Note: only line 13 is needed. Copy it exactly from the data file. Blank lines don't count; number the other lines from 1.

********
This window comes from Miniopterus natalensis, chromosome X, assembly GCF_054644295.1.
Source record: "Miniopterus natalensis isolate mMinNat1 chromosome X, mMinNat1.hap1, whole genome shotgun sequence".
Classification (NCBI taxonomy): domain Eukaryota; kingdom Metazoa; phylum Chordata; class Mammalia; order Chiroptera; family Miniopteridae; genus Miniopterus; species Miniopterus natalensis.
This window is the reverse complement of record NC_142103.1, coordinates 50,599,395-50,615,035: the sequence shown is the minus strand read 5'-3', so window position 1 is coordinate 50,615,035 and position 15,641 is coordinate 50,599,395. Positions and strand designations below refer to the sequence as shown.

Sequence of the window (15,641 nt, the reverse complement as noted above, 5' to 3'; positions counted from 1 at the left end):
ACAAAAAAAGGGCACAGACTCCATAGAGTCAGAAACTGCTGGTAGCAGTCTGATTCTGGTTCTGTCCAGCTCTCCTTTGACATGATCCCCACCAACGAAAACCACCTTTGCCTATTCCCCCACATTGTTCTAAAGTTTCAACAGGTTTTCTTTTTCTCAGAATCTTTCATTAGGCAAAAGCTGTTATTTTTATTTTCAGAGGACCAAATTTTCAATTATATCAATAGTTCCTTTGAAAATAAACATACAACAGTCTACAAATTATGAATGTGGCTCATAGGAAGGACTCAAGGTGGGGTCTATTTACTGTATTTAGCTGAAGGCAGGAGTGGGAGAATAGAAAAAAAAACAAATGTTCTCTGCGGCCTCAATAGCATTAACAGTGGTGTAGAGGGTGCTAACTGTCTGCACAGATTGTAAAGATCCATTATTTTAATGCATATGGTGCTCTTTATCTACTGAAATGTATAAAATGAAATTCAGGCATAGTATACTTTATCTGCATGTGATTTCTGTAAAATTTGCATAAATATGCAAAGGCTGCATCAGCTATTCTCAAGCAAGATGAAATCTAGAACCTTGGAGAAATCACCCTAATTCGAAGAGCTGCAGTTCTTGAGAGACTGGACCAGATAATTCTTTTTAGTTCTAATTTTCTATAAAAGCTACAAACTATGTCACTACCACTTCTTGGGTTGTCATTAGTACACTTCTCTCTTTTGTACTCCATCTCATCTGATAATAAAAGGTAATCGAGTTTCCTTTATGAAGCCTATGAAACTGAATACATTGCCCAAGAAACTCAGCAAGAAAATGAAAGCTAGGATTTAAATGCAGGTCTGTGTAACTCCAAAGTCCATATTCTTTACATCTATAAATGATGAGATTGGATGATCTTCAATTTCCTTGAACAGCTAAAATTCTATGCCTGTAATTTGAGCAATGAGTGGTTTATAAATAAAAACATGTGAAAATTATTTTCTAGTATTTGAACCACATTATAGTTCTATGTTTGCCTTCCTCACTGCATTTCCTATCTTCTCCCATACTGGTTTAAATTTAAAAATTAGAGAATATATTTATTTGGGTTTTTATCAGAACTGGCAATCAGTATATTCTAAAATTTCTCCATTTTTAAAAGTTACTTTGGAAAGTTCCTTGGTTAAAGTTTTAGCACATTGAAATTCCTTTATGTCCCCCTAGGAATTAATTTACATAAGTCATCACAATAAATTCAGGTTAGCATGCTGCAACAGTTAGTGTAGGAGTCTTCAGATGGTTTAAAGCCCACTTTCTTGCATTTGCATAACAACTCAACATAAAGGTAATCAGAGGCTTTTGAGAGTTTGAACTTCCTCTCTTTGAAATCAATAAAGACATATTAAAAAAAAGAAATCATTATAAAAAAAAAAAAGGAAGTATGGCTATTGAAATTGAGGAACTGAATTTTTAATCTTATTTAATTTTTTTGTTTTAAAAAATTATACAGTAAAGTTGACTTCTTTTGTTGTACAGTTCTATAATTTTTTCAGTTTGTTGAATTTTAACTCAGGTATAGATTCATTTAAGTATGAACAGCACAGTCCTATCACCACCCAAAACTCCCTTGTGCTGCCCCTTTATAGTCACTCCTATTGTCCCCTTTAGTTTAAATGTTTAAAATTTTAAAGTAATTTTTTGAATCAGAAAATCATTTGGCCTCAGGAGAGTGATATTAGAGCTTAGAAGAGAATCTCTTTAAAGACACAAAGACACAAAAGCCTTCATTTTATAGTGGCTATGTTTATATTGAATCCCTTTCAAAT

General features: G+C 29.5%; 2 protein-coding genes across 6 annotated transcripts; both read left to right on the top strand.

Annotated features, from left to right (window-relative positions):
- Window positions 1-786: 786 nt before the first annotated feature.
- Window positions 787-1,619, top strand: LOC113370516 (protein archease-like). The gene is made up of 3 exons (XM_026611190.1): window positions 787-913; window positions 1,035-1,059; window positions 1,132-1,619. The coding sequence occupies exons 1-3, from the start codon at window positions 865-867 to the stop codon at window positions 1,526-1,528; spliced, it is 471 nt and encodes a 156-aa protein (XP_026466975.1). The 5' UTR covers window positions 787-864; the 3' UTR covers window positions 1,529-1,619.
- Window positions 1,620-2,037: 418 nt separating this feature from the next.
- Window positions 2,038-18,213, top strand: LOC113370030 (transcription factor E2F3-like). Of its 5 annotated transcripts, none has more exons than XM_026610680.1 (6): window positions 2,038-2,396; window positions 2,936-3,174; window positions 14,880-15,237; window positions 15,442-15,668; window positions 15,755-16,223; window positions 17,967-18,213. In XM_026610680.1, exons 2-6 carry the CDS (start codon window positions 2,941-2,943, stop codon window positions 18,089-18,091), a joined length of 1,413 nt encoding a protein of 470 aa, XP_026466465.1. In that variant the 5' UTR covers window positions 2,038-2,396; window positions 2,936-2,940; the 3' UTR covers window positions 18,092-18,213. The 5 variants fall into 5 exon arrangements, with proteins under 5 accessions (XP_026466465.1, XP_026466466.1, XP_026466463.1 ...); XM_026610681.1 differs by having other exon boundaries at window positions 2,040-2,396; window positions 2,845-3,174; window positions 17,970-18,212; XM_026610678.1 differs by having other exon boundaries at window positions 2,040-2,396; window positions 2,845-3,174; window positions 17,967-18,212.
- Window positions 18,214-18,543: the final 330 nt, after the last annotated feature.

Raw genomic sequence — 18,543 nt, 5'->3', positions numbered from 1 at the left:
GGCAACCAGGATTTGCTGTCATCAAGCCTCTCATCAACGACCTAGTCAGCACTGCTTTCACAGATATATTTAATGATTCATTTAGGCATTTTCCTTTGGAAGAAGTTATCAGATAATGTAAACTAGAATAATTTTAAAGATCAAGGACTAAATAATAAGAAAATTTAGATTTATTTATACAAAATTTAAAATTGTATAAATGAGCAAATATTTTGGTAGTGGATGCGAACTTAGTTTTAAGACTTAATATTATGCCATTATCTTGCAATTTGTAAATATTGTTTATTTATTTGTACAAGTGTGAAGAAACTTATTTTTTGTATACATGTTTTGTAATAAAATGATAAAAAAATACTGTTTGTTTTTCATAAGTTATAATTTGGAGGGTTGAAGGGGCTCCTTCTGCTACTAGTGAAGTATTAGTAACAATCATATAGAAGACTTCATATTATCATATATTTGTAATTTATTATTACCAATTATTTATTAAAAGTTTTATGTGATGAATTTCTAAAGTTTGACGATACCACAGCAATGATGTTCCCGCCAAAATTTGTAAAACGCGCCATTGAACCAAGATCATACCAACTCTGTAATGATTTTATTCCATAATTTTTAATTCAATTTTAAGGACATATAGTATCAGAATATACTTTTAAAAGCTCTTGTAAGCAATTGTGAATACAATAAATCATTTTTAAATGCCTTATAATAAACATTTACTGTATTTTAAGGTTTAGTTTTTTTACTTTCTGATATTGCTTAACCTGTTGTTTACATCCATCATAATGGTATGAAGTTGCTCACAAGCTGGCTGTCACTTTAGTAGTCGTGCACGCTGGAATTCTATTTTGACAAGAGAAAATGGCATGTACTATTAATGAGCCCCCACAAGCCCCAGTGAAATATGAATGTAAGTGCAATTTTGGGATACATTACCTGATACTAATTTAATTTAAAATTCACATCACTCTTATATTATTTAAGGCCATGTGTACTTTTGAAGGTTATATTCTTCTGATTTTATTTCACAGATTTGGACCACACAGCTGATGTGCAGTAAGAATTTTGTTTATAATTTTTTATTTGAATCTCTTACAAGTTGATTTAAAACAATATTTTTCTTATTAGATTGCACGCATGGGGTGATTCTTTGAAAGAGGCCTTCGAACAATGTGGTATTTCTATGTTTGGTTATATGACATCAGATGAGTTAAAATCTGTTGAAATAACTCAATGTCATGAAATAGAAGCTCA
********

- Window positions 18,214-18,543: the final 330 nt, after the last annotated feature.